Primary and Secondary Immunocompetence in Mixed Allogeneic Chimeras
Targeted disruption of T cell costimulatory pathways, particularly CD28 and CD40, has allowed for the development of minimally myeloablative strategies for the induction of mixed allogeneic chimerism and donor-specific tolerance across full MHC barriers. In this study we analyze in depth the ability of mixed allogeneic chimeras in two strain combinations to mount effective host-restricted and donor-restricted antiviral CD4 and CD8 responses, as well as the impact of development of mixed chimerism on the maintenance of pre-existing memory populations. While antiviral CD8 responses in mixed chimeras following acute viral infection with lymphocytic choriomeningitis virus Armstrong or vaccinia virus are largely host-restricted, donor-restricted CD8 responses as well as host- and donor-restricted CD4 responses are also readily detected, and virus is promptly cleared. We further demonstrate that selection of donor-restricted T cells in mixed chimeras is principally mediated by bone marrow-derived cells in the thymus. Conversely, we find that mixed chimeras exhibit a deficit in their ability to deal with a chronic lymphocytic choriomeningitis virus clone 13 infection. Encouragingly, pre-existing memory populations are largely unaffected by the development of high level mixed chimerism and maintain the ability to control viral rechallenge. Our results suggest that while pre-existing T cell memory and primary immunocompetence to acute infection are preserved in mixed allogeneic chimeras, MHC class I and/or class II tissue matching may be required to fully preserve immunocompetence in dealing with chronic viral infections.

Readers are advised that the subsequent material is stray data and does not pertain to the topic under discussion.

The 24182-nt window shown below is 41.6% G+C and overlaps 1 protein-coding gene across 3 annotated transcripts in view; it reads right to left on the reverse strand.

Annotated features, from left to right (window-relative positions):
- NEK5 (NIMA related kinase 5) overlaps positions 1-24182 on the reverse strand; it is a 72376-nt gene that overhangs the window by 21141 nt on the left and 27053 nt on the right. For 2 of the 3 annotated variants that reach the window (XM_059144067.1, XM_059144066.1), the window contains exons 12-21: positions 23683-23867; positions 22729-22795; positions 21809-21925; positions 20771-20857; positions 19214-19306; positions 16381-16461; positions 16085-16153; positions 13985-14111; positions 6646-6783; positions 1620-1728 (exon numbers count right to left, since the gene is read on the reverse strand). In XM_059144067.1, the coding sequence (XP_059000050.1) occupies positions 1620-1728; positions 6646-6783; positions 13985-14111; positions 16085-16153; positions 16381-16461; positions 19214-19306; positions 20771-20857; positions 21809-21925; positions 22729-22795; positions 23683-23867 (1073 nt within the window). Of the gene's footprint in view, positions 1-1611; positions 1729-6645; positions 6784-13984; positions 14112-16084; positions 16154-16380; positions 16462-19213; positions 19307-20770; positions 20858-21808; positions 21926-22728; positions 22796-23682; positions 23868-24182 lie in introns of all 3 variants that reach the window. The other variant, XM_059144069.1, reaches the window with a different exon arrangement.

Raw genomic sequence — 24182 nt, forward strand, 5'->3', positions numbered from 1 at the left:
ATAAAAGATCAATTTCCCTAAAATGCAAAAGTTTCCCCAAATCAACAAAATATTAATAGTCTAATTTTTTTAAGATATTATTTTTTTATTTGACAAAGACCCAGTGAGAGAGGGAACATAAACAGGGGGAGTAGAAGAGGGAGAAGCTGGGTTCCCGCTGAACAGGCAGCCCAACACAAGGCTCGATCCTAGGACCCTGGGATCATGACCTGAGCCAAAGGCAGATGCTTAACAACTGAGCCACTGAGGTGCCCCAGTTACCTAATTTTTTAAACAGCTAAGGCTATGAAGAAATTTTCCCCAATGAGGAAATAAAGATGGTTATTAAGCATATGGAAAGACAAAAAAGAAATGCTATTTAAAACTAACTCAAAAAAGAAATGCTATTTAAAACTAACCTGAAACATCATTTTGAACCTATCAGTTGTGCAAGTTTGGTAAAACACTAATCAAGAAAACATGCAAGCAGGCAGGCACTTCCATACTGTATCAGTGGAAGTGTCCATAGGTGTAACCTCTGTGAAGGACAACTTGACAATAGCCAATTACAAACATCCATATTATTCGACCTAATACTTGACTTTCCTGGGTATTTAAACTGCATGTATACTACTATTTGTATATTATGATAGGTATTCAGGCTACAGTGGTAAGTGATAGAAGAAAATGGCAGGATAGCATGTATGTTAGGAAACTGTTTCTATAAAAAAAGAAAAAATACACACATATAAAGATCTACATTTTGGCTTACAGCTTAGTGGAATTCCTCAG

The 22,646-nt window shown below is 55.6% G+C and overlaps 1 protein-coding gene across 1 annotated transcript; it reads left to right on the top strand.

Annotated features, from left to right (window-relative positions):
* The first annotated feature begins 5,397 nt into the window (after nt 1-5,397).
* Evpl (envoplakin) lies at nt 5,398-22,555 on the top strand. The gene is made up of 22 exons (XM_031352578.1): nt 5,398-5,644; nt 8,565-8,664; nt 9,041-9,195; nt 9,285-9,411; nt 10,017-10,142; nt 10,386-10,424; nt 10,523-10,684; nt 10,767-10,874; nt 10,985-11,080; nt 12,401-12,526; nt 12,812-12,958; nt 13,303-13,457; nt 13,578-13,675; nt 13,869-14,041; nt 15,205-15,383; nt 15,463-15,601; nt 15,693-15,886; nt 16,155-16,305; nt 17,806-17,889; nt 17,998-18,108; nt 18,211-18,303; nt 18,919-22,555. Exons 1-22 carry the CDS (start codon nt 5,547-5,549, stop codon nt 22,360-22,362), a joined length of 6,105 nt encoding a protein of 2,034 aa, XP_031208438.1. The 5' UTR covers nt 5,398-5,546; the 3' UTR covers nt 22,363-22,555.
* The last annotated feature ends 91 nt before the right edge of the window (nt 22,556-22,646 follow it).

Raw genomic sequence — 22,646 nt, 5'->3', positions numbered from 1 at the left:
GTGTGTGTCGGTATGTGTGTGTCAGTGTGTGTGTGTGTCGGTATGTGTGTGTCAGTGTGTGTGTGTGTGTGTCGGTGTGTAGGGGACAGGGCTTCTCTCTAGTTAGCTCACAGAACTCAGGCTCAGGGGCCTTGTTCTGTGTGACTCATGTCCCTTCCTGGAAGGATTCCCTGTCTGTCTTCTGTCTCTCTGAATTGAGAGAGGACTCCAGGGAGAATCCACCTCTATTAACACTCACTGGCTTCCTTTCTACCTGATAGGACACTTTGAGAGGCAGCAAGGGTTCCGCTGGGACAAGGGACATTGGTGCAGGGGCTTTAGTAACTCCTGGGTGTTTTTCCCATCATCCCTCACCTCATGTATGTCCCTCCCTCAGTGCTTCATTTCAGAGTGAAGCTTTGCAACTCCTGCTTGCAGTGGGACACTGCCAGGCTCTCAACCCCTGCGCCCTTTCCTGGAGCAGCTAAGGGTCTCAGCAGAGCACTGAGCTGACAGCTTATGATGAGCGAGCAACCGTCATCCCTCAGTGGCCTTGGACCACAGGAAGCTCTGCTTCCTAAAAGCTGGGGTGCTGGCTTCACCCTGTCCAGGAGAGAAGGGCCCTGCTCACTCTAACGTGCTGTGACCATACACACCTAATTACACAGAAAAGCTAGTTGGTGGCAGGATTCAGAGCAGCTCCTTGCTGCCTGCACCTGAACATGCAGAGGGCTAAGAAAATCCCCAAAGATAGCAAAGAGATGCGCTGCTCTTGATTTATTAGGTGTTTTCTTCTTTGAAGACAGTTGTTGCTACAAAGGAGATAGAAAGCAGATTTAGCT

Thandi M. Onami, M. A. Williams, A. B. Adams, M. B. Walsh, N. Shirasugi, T. C. Pearson, R. Ahmed, and C. P. Larsen. "Primary and Secondary Immunocompetence in Mixed Allogeneic Chimeras" The Journal of Immunology 170.5 (2003): 2382-2389.
Available at: http://works.bepress.com/thandi_onami/8